Occationally I'll get a complaint about the bitterness of the Dog Training: Fast and Simple page? So Why did I write it? And why did it attack, rather than politely inform?
There was a post in the rec.pets.dogs.behavior group. It went like this:
"I am the proud owner of a German Shepard/Rott... mix and am having some problems with him biting just about everyone in the household. He doesn't bit to be agressive, but mainly as a way to get attention. He is almost 8 months old now, and wieghs in at 90+ pounds, so he is a force to be reckoned with...
He also jumps on people constantly when he meets them...
I would like to first get him over the biting , as it has some of the members of my family scared of him.
I would then like to work on getting him to greet people sitting down instead if jumping.
I guess I should really invest in obedience school, but finding the time is tough.
Any suggestions on how to get him to stop biting?"
Then I went on a therapy dog visit. Our site supervisor was very distressed over a call she received earlier in the day. A young Rottweiler that she had helped raise recently seriously bit a child. The owner of the dog should never have had a Rottweiler. She had little time for the dog, did not keep its training up, and lacked the personality to obtain any kind of respect from the dog. The dog is due to be killed.
Oh, and this one just had my jaw dropped in amazement:
"My brother in law just adopted the dog. He's had it about 3 months. The dog has bitten 4 people - thankfully none were serious. Obviously this is a growing concern. The bites have only occured while the dog was left with my bro-in-law's roommates. He has never witnessed any of the bites - but he has spoke with the "recipients." Each instance seems similar - the dog was laying at the feet or near each person who has been bit. That person will get up and apparently the dog will react by growling then lunging to bite. In each case, the dog has immediately returned to a "down" position and shook visibly - as if to indicate that the dog realized his mistake and was "sorry" for it. The dog has been disciplined for its behavior immediately thereafter. The usual mode for discipline is a "No" and subsequent movement to a "bad dog" zone that has previously been established. There is no desire to euthanize the dog at this point. We're all hoping to correct this behavior before something truly terrible occurs. He is a great dog otherwise. He's intelligent and playful whenever I've been near the dog. Of course he's 105 pounds of puppy and doesn't realize his own strength. Any help will be appreciated..."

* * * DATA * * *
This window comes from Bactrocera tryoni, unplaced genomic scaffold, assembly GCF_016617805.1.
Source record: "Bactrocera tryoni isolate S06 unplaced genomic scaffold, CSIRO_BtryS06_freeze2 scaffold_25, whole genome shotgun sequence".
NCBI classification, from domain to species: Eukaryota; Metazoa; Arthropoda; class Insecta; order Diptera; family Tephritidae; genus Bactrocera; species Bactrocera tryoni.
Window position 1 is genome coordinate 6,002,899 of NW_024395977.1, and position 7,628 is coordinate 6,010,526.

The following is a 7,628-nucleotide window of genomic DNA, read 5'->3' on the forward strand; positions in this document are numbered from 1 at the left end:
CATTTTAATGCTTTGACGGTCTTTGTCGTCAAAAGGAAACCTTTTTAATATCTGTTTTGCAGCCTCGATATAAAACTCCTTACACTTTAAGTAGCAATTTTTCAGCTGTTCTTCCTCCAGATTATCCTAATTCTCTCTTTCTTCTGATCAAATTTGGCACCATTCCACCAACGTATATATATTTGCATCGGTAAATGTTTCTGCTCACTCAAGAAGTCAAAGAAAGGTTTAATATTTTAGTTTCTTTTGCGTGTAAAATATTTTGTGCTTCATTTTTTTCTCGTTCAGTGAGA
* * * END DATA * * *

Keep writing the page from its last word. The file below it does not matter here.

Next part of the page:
Excuse me? Why on earth would anyone not seek help after the first bite? What kind of lame brain allows a dog to bite four times and then asks for freebie help on the usenet newsgroup instead of going to a trainer? Puppy? NOT! It is a dog, and quite certainly a dangerous one. Can it be helped? I hope so. But the lack of intelligent management to date makes me doubtful. A dog like this needs clued in owners, someone willing to commit to working out problems even if they have to spend a few bucks for help.
Finally, there is this piece I received by e-mail:
"how can i get my 9 yr.old mix shepard to stop barking, he is driving the whole family nuts. it's getting to the point where i may have to give him away. have just tried Elavil, but not working."
This dog is 9 years old yet without offering any information about the circumstances or what they have tried they are ready to dump the dog! If they had done the most basic reading, the most basic honest attempt at solving the problem, they would have known to include some information.
These are not isolated incidents. Time and time again people who work with dogs will tell you how people get dogs and expect them to simply behave. They leave the dog alone, for hours and hours, then can't understand why the dog constantly barks, digs or otherwise seeks to gain attention or relieve its stress and boredom. I could go on, but you probably all ready know.
So writing that page is a kind of therapy. I didn't want to inflict it on the entire newsgroup, but I wanted to "yell" at these ignorant careless dog owners. I do occasionally write just to express myself. If someone gets something useful from it, so much the better. I wrote one article after I spent half my drive home crying for the dogs.
One thing that amazed me is the popularity of the page. Intiatially I was not at all sure that I wanted to publish the page. Yet the overwhelming response to the page was positive. The page consistently gets more hits than any other. It is bookmarked by many sites thus circumventing my approach to keeping it low profile by barring robots from indexing the page.The page was selected for review by the authors of "Dogs on the Web". It was certainly not the page I would have selected. The only thing that troubles me about that is that this particular page is so divergent from my usual approach. I suspect it is because I am shouting by proxy. The page speaks to the frustrations of many people who care deeply about the welfare of dogs. Everyone must vent now and then. If you don't like it oh well.
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